Every five years, the EPA releases the National Water Quality Inventory of water bodies throughout the US, which recently found that:
- 46 percent of river and stream miles are in poor biological condition (National Rivers and Streams Assessment, 2008-09).
- 21 percent of the nation’s lakes are hypereutrophic (i.e., contain the highest levels of nutrients like phosphorous and nitrogen, algae and plants) (National Lakes Assessment, 2012).
- 18 percent of the nation’s coastal and Great Lakes waters are in poor biological condition and 14 percent are rated poor based on a water quality index (National Coastal Condition Assessment, 2010).
While the causes of impairment are varied, and agriculture was found to be the major source of contaminants, municipal sewage discharges are often seen as a second greatest source of contamination. Releases of raw sewage from sewer and septic systems cause aquatic impairment, property damage and disease.
There are at least 23,000 to 75,000 raw municipal sewage leaks from sanitary sewer systems each year. These are called Sanitary Sewer Overflows, or SSOs. Line breaks resulting from lack of maintenance are the most common cause; others include blockages (from grease, toilet wipes and other things that shouldn’t be flushed down the toilet), defects that allow stormwater and groundwater to overload the system, power failures, improper sewer design and vandalism.
Combined sewer systems often get overloaded following heavy rain and snowmelt events, resulting in overflows that can cause the release of untreated human and industrial waste, toxic substances, debris, and other pollutants directly to nearby streams, rivers, and other water bodies. These are called Combined Sewer Overflows, or CSOs, and the amount of rainfall required to create them varies, depending upon a wastewater treatment plant’s capacity. The EPA estimates that over 850 billion gallons of untreated wastewater and stormwater are released in CSOs every year.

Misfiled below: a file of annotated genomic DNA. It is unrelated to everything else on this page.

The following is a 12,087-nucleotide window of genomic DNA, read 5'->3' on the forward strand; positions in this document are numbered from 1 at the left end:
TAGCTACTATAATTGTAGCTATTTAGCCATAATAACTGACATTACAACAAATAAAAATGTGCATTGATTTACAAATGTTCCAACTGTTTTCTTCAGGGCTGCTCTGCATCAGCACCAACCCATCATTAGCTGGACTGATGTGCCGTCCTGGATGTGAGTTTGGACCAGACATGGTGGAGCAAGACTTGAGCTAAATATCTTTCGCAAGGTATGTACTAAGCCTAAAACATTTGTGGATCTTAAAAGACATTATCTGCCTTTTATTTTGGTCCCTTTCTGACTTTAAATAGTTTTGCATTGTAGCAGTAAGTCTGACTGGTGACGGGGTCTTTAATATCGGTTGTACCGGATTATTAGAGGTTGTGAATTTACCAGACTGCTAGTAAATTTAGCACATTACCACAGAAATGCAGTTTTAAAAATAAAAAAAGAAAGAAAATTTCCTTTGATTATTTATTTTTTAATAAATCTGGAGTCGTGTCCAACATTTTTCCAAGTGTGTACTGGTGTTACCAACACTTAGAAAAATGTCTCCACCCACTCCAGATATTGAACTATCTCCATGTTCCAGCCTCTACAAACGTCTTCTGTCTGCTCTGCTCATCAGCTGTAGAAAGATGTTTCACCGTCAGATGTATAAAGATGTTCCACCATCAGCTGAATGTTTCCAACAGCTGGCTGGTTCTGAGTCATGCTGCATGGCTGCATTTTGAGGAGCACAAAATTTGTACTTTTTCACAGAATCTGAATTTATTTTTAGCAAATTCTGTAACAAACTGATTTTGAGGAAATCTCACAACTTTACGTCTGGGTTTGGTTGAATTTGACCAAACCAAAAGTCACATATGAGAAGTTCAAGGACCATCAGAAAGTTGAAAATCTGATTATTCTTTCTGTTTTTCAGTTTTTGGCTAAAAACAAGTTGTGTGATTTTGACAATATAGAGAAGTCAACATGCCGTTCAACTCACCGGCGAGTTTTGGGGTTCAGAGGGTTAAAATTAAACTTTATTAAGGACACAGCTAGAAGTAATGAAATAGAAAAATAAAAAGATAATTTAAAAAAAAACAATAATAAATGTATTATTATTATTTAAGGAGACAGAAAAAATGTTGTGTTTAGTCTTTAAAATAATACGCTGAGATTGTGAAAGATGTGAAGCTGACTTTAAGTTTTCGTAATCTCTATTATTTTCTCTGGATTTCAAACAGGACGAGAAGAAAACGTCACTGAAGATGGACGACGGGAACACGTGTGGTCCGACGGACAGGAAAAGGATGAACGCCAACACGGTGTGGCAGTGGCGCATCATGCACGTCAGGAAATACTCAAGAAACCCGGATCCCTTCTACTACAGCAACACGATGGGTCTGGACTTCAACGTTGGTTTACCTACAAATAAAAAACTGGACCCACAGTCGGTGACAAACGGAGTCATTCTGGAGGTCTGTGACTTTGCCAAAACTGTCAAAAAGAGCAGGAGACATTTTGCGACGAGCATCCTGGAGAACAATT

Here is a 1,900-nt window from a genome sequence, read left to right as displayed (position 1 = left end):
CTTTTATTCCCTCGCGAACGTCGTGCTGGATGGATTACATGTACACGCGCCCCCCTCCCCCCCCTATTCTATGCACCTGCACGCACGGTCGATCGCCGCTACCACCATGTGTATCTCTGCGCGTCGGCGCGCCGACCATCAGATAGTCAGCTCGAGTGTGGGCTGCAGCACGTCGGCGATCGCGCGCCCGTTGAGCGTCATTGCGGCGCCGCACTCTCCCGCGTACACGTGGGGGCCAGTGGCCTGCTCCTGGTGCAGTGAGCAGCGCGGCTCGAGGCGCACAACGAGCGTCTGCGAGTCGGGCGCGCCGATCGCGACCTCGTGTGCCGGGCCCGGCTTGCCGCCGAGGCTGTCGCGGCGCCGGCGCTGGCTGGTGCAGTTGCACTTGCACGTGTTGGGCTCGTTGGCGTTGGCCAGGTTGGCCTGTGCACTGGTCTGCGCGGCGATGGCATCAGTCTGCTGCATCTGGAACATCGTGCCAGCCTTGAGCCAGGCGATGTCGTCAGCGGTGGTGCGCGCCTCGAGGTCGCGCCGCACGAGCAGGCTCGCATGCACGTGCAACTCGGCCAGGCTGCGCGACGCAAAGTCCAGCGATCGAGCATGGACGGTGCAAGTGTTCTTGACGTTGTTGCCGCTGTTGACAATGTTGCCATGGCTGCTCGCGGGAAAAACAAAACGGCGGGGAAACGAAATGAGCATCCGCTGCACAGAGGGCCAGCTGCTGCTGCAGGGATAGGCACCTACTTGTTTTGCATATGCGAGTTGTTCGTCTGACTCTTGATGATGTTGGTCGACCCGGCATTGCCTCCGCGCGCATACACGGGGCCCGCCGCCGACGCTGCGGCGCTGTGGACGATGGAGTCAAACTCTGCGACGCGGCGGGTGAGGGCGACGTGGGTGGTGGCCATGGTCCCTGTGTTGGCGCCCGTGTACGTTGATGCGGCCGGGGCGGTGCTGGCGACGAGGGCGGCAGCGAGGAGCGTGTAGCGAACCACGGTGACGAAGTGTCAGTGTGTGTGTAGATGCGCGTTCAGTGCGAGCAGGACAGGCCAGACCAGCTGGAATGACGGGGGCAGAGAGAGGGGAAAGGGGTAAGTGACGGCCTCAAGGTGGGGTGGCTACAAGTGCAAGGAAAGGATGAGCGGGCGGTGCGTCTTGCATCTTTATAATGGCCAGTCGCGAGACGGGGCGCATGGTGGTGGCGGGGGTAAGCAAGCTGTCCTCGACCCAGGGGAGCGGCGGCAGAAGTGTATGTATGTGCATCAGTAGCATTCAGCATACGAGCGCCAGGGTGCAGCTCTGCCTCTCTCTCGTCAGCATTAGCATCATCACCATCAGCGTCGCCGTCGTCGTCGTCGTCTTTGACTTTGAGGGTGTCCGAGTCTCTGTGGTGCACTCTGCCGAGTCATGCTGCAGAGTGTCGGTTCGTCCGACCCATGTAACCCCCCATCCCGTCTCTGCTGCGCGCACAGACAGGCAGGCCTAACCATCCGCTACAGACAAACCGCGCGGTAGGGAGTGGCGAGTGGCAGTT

The EPA has estimated that $271 billion is needed to meet current wastewater needs and accommodate future capacity increases, but compared to what is needed to finance wastewater and stormwater treatment upgrades, the federal government supplies minor amounts of funding through the Clean Water State Revolving Fund. Over the last five years, federal financial assistance (which primarily comes from discounted loans) totaled just over $7 billion. The US Conference of Mayors estimates that 98 percent of water and sewer investments happen at the local – not federal – level.
For a detailed discussion of local spending on water and wastewater infrastructure, check out Local Government Investment in Water and Sewer, 2000-2015, from the US Conference of Mayors.
Beach Closures Result From Wastewater and Storm Water Overflows
Recent water quality analyses by the Surfrider Foundation found that of 6,097 water samples collected from 446 distinct sampling sites located in coastal states around the US, 11 percent contained medium levels of bacterial contamination and 19 percent tested high in bacterial contamination at levels that exceed the national water quality standard set by the EPA to protect public health in recreational waters. According to Surfrider, “The majority of the water samples that failed to meet health standards were collected from freshwater sources such as rivers, creeks and marshes that are influenced by stormwater runoff or at beaches near these outlets. This is consistent with national trends, which show that stormwater runoff is the number one cause of beach closures and swimming advisories in the United States.”
Ultimately, the quality of the nation’s water is directly linked to the quality of people’s lives. Government at all level reaps multiple benefits through fully funding water and wastewater infrastructure. As the country faces a growing population, an increased need for water and wastewater services and increasing climatic threats to water security, shrinking infrastructure budgets threaten the very resilience that will be necessary to overcome many of these challenges.
By supporting clean water initiatives and similar measures that improve water and wastewater treatment systems, everyone can have a hand in ensuring clean, safe water for themselves, their families and their communities.